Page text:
Takeo Yokobori1, Yozo Sawaki1, Shiro Shono2 and Akiyoshi Kumagai2
1Department of Mechanical Engineering II, Faculty of Engineering, Tohoku University, Sendai
One of the authors has made an investigation of the fatigue microcrack initiation and propagation leading to final fracture in plain carbon steel and low carbon tempered martensitic high strength steel using the plastic replication method and a scanning electron microscope. As a part of this study, the present investigation was undertaken to make clear the nature of fatigue crack in high strength eutectoid steel.
It is found that almost all the fatigue microcracks arise from the aluminum oxide-type inclusions. The initiation of these microcracks occurs at only 5 ∼ 20% of the total life and its behavior of propagation shows that the microcrack generated from severe stress concentrated inclusion joins the other originating from an other inclusion, but the former is preferentially grown to the degree of considerable size and finally leads to eventual fracture. The fatigue crack propagation towards the inside of the specimen is revealed to occur in the semicircular form with the inclusion as the center.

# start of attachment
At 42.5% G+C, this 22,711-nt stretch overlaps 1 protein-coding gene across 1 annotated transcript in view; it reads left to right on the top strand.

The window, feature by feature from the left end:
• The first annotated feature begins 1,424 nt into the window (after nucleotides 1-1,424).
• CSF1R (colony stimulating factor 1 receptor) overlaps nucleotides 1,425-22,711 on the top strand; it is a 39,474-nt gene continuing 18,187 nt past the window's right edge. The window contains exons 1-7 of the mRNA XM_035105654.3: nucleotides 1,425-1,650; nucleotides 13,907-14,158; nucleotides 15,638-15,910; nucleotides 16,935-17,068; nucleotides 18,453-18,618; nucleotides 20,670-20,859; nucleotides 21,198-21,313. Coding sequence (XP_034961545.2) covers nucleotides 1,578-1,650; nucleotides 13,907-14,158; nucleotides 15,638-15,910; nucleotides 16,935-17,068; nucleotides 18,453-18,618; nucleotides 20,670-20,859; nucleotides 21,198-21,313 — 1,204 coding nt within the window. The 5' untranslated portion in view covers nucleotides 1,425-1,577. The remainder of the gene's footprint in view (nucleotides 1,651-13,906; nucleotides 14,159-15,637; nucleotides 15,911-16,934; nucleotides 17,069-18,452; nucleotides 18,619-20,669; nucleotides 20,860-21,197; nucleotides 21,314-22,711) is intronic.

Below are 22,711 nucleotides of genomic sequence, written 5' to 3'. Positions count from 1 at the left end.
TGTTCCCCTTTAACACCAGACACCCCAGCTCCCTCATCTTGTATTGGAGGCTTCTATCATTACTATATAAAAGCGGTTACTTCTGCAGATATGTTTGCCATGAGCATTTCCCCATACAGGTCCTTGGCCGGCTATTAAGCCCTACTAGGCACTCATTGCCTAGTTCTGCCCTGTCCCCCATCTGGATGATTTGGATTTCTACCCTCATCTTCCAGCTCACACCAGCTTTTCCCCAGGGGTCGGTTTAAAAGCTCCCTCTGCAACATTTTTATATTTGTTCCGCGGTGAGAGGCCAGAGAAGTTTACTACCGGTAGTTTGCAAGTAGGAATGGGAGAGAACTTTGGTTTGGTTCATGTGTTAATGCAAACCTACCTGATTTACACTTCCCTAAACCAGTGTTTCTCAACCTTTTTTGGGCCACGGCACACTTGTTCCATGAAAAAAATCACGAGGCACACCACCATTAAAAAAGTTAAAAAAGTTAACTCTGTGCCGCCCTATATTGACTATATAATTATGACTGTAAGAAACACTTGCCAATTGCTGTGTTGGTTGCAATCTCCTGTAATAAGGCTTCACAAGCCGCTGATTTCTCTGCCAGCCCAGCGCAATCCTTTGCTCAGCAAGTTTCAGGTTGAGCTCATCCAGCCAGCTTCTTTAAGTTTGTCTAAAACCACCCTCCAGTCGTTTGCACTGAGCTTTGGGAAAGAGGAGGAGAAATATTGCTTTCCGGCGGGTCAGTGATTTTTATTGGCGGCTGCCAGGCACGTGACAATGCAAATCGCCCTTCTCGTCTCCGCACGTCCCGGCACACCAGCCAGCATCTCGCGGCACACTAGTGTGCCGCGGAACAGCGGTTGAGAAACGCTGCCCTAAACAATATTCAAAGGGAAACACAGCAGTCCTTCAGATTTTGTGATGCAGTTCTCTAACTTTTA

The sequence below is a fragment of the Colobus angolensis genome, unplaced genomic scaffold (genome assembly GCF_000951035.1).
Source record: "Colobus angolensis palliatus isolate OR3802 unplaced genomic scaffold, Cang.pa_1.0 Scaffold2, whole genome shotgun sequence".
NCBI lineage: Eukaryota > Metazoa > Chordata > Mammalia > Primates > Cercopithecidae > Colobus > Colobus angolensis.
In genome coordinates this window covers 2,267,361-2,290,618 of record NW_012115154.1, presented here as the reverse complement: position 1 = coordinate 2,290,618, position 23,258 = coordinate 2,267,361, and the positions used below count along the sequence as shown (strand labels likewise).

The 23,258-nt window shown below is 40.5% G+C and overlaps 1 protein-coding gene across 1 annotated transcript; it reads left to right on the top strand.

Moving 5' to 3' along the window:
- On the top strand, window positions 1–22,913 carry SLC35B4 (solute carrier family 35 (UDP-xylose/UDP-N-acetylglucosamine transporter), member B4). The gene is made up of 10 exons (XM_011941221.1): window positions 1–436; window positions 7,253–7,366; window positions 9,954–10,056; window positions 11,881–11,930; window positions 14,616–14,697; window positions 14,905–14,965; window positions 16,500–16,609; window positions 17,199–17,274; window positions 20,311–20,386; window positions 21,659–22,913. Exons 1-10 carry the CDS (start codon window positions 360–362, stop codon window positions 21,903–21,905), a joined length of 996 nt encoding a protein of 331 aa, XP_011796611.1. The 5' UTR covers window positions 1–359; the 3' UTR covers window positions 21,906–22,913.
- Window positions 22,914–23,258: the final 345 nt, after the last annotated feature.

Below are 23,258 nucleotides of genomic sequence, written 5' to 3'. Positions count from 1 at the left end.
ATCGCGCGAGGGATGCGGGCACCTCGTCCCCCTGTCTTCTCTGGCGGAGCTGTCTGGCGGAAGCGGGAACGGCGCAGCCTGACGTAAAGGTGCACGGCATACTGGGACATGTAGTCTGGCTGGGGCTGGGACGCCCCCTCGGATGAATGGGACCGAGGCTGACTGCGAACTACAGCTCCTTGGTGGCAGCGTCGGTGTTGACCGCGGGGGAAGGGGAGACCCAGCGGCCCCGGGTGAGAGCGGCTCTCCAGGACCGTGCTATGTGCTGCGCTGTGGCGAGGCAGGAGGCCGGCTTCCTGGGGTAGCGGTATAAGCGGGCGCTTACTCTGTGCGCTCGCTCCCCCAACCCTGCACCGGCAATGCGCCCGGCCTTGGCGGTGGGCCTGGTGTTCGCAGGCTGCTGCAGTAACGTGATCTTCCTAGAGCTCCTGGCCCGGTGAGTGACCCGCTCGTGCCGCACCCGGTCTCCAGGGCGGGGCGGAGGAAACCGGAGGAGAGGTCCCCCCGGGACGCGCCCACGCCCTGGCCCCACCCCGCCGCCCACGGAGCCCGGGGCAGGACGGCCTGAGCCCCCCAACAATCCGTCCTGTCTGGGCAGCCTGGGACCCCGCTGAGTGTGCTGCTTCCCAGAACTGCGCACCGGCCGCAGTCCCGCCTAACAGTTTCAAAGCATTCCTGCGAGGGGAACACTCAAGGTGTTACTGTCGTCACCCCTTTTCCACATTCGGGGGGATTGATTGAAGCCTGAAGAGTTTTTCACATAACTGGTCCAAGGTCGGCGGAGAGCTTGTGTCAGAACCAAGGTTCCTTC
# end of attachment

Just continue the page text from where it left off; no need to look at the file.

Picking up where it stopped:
The fatigue crack propagation rate obeys the power relation, dc/dN=A(Δ K)δ where δ=1.8. Comparison between this result and that of plain low carbon steel and low carbon tempered martensitic high strength steel reveals that the strength level becomes higher the lower the fatigue crack propagation rate. As for the value of δ , it decreases with increasing strength level. This trend is in accord with the kinetic theory of fatigue crack propagation proposed by Yokobori.
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